A French diplomat, Christophe de Harlay, Comte de Beaumont, commented that the Winchester show was rustic, une masquerade champêtre, apparently meaning unsophisticated. Although the masque lacked order or decorum, and was not costly, Beaumont explained that it served to raise the Queen’s spirits, and she was planning superior and more elaborate entertainments for the Christmas season. The Winchester masque seems to have been for Anna’s son, a private and domestic celebration, and unsuitable for the entertainment of a diplomatic elite. The ‘talk’ mentioned by Clifford and the lack of order noted by Beaumont may reflect gender concerns, as if Anna’s household was subversive, or suspect, as noted by the Scottish Kirk in 1596. Kim F. Hall suggests this adverse comment makes ‘masques seem less like peaceful celebrations of royal power and virtue than sites of female misrule’.4
The court seems to have brought the plague with it to Winchester. The royal family stayed longer in the west of England, mainly at Wilton House, and Arbella was lodged nearby at Faulston.
The Main Plot and Bye Plot against James were revealed. On 3 November 1603, King James asked the scholars of Winchester College, to vacate their buildings so the College could accommodate judges and servants for the forthcoming trials. The Warden, John Harmar, replied that he had no contingency plan to move the school in times of plague, except to a farmhouse belonging to their foundation. However, he agreed to send the scholars home early for Christmas. Lawyers were also accommodated in Wolvesey Castle. The story of the treason trials at Winchester became the focus of histories and is now much more well-known than the Queen’s controversial masque.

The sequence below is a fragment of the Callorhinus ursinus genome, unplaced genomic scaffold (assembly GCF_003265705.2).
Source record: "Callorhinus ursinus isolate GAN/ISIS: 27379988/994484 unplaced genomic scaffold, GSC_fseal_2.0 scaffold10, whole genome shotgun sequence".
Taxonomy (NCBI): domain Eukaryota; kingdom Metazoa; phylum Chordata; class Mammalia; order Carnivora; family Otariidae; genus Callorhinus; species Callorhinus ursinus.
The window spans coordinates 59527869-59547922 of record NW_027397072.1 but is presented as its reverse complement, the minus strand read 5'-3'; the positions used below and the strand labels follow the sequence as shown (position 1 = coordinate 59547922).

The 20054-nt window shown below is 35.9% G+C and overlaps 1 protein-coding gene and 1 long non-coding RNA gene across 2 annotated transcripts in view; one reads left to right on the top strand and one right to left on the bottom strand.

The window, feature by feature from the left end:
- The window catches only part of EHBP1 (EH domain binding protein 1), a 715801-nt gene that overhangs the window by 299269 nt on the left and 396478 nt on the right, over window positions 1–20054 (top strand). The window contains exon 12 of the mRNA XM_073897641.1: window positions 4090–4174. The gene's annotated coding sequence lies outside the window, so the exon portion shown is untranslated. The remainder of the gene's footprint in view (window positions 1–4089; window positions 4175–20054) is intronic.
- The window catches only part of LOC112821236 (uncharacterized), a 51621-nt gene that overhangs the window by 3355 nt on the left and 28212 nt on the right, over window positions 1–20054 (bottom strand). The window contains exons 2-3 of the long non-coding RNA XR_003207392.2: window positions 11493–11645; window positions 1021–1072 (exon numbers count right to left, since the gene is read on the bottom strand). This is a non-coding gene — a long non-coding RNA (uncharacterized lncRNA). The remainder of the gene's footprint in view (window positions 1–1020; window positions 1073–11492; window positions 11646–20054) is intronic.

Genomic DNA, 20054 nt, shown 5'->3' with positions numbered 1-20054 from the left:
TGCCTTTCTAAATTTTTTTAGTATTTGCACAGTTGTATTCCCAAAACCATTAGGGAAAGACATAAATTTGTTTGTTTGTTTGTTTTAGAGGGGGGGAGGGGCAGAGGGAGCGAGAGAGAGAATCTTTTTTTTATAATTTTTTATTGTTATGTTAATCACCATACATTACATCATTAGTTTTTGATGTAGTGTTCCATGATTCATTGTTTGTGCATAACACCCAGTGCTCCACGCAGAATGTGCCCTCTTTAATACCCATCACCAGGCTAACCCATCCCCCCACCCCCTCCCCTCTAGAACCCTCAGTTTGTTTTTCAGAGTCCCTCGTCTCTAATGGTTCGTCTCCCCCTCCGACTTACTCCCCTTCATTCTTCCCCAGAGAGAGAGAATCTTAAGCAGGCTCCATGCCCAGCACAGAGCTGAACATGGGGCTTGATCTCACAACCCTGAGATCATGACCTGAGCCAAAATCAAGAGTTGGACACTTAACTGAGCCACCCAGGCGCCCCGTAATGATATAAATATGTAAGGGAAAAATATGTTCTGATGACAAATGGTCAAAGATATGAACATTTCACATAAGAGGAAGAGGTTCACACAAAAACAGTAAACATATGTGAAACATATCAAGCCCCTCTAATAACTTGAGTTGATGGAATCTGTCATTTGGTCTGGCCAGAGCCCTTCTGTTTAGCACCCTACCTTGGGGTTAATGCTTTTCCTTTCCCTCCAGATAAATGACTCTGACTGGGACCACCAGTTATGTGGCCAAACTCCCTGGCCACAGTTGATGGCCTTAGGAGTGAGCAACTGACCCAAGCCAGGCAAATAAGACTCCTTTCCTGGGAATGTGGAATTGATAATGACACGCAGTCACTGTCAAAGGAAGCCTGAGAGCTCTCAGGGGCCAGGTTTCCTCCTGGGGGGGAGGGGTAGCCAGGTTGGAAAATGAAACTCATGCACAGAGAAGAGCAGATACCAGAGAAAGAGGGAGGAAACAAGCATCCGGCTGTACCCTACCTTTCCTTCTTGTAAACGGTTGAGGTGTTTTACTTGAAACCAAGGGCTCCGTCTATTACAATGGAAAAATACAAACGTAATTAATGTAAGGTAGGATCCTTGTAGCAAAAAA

1. John Duthy, Sketches of Hampshire (Winchester, 1839), 474.
2. Sara Jayne Steen, Letters of Lady Arbella Stuart (Oxford, 1994), 193.
3. Jessica L. Malay, Anne Clifford’s Autobiographical Writing, 1590–1676 (Manchester, 2018), 25.
4. Kim F. Hall, Things of Darkness: Economies of Race and Gender in Early Modern England (Cornell, 1995), 137.
John Duthy, Sketches of Hampshire (Winchester, 1839).
Jemma Field, Anna of Denmark: Material and Visual Culture of the Stuart Courts
Kim F. Hall, Things of Darkness: Economies of Race and Gender in Early Modern England
Jessica L. Malay, Anne Clifford’s Autobiographical Writing, 1590–1676 (Manchester, 2018). Sara Jayne Steen, Letters of Lady Arbella Stuart (Oxford, 1994).
Author: Dr Michael Pearce
Bio: Michael Pearce studies history in Edinburgh and is a freelance heritage consultant. He became interested in Anna of Denmark’s dancing activities after reading her costume records, and has published articles about his findings in The Court Historian and Medieval English Theatre. He worked with Historic Environment Scotland and artists making a copy of the painted ceiling from Winchester’s Westgate Museum for Stirling Castle.